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Ballooning Budget Deficit Would be an Independent Scotland's Biggest Barrier to EU Membership

Scotland EU

Latest finances from the Scottish government confirm a growing budget deficit that would in theory scupper an independent Scotland's hope of joining the EU.

Latest revenue and expenditure data on Scotland has shown the country’s deficit between revenue and expenditure to be growing.

According to the Scottish Government’s Government Expenditure & Revenue Scotland 2015-16 report, public sector revenue was estimated as £53.7 billion, or 7.9% of total UK revenue.

Total expenditure for the benefit of Scotland by the Scottish Government, UK Government, and all other parts of the public sector was £68.6 billion.

This is equivalent to 9.1% of total UK public sector expenditure.

This has left Scotland with a budget deficit that’s over twice the level of the UK average at 9.5% of GDP.

The UK and Scottish governments spend £12,800 per person in Scotland, which is £1,200 per person greater than the UK average.

The burgeoning deficit appears to have the slump in global oil prices behind it.

Scotland’s illustrative share of North Sea revenue fell from £1.8 billion in 2014-15 to £60 million in 2015-16.

Analysts have responded by saying today’s publication confirms that Scotland’s finances are precarious at the current time.

As can be expected, there are political ramifications to the data.

“This should concern those pushing for Scottish independence. With independence, the Scottish Government would have to take on the burden of a high budget deficit, which would inevitably lead to a combination of fiscal instability, higher taxes and a cut in government spending,” says Daniel Mahony at the Centre for Policy Studies.

Mahony points out that Scotland’s high budget deficit would also make Scotland’s entry into the EU even less likely – “given that new member states are expected to have a budget deficit of just 3% of GDP.”

According to Eurostat, the general government deficit of the 28 EU countries is at 2.4%, while for the Eurozone it stands at 2.1%.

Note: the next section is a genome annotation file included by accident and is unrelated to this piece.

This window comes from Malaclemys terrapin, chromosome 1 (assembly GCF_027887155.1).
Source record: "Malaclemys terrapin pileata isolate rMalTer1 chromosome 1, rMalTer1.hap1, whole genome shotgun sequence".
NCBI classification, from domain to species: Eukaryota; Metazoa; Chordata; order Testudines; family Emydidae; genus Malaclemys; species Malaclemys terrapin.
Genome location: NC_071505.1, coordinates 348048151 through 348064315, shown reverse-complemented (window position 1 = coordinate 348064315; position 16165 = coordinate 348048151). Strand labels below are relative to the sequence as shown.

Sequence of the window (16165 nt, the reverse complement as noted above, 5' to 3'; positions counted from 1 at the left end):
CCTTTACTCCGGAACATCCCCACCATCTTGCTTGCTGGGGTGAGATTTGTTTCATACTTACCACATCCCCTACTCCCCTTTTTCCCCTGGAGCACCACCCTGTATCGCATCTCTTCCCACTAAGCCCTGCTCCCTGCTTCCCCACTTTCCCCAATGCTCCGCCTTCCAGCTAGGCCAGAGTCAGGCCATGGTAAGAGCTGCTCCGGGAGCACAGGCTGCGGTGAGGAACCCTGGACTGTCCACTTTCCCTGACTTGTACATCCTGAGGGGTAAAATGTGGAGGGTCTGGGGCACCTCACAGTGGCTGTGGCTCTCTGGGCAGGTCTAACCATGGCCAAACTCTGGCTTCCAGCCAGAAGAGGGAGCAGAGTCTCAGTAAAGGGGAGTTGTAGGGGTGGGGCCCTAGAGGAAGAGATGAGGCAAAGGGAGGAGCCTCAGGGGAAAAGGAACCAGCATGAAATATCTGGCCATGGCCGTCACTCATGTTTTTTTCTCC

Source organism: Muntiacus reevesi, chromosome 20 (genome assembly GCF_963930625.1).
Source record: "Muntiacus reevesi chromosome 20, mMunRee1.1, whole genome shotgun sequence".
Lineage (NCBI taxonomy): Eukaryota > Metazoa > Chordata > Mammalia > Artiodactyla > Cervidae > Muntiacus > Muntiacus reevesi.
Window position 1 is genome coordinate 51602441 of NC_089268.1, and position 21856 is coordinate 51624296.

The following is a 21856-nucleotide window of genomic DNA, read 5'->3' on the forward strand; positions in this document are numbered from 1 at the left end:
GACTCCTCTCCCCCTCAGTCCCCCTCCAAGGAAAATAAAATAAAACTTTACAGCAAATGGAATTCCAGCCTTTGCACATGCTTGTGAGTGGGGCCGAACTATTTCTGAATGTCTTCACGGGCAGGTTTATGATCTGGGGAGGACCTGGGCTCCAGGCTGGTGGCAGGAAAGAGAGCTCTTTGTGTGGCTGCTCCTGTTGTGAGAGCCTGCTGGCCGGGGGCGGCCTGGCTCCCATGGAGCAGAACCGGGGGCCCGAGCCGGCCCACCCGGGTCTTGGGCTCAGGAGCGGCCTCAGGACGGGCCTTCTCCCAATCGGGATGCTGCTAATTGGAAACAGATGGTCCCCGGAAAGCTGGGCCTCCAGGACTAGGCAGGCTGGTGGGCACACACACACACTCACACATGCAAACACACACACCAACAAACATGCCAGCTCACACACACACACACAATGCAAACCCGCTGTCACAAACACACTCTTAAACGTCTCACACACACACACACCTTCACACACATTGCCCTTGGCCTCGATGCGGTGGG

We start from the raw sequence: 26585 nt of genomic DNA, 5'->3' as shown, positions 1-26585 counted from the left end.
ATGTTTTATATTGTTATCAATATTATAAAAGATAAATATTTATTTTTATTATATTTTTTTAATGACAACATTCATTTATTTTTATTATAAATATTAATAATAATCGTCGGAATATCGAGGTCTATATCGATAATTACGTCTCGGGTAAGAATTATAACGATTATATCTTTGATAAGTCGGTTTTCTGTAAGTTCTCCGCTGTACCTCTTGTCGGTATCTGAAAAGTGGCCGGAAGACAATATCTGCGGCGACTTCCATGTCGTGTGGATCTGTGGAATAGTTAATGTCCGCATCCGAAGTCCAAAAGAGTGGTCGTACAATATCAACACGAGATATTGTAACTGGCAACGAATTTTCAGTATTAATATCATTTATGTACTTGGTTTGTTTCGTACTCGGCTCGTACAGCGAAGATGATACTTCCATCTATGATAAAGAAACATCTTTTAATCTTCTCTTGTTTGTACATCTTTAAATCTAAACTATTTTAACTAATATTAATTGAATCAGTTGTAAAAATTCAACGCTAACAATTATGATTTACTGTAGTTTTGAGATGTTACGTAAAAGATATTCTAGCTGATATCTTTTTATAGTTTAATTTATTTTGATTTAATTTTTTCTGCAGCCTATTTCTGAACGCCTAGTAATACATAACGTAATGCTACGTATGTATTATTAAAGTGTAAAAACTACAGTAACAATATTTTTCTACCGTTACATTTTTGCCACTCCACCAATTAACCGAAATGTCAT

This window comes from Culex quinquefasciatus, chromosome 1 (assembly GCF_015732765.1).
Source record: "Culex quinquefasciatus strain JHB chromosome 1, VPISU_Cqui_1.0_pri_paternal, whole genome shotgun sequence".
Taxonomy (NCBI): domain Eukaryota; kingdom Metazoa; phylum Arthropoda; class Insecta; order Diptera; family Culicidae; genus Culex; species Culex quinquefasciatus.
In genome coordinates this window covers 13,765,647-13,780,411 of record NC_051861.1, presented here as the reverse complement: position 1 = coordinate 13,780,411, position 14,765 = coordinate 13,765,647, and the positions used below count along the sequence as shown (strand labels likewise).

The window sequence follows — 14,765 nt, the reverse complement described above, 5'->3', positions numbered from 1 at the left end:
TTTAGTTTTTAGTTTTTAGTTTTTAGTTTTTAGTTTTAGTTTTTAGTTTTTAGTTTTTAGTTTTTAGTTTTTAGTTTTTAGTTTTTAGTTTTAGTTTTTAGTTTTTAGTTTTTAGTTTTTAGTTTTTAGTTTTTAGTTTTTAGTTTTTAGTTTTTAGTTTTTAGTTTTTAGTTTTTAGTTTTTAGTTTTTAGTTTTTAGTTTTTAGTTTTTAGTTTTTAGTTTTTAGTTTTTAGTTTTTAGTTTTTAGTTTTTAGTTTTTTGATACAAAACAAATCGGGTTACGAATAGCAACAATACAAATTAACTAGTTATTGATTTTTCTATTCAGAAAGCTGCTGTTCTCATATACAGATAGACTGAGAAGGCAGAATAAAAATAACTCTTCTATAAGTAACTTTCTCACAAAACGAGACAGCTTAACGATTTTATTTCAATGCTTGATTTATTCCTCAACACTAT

And Scotland's deficit position is unlikely to improve anytime soon.

The Institute for Fiscal Studies has previously predicted that the UK as a whole is projected to achieve a budget surplus by the financial year 2019/20, while Scotland’s deficit is set to be stubbornly high at 6.2%.

Of course, both sets of projections are likely to be negatively impacted were the UK economy to slow as Brexit takes shape.

Scotland budged deficit

“We expect that the ratio of the difference between the UK and Scotland’s budget deficits will be maintained,” reads a working paper on Scotland’s future finance’s published the Centre for Policy Studies.

Oil Revenue Projections Blown off Course

When the Scottish Government published Scotland’s future: your guide to an independent Scotland in 2013, it was assumed that oil prices would remain above $100 a barrel and that receipts from Scottish North Sea oil and gas would be between £6.8bn to £7.9bn in the year 2016-17.

However, the subsequent problems faced by the industry means that North Sea oil and gas receipts are only expected to achieve between £0.5bn to £2.8bn, according to the Scottish Government’s latest Oil and Gas Bulletin.

While prices may recover over coming years it would appear that the lessons delivered by the recent collapse in oil prices and the subsequent drop in Scottish tax revenues would make the work of the Scottish nationalists a little bit harder.

Scotland’s Main Trading Partner: The UK

The focus of oil and Europe often conceals an important fact when it comes to the economics of the Scottish independence debate; and that is what trading partners really matter for Scotland.

Figures from the Scottish government show that the UK remains by far the largest trading partner of Scotland, accounting for a 64% share of exports.

The EU, by comparison, accounts for 15% of Scotland’s exports with the rest of the world accounting for another 20%.

Scotland's trading partners

The reliance on trade conducted with the rest of the UK explains why the Scottish Government has previously advocated an independent Scotland to have a formal currency union with the rest of the UK.

The other point to note is that were Scotland to join the EU they would have to adopt the Euro, as per European Union membership rules.

With peripheral Eurozone countries having been hampered by an overvalued currency for many years, Scotland's competitiveness with the rest of the UK would be seriously impacted.

After all, the Euro ultimately remains a reflection of German economic strength, and having your currency set by an external economy is always likely to cause distortions.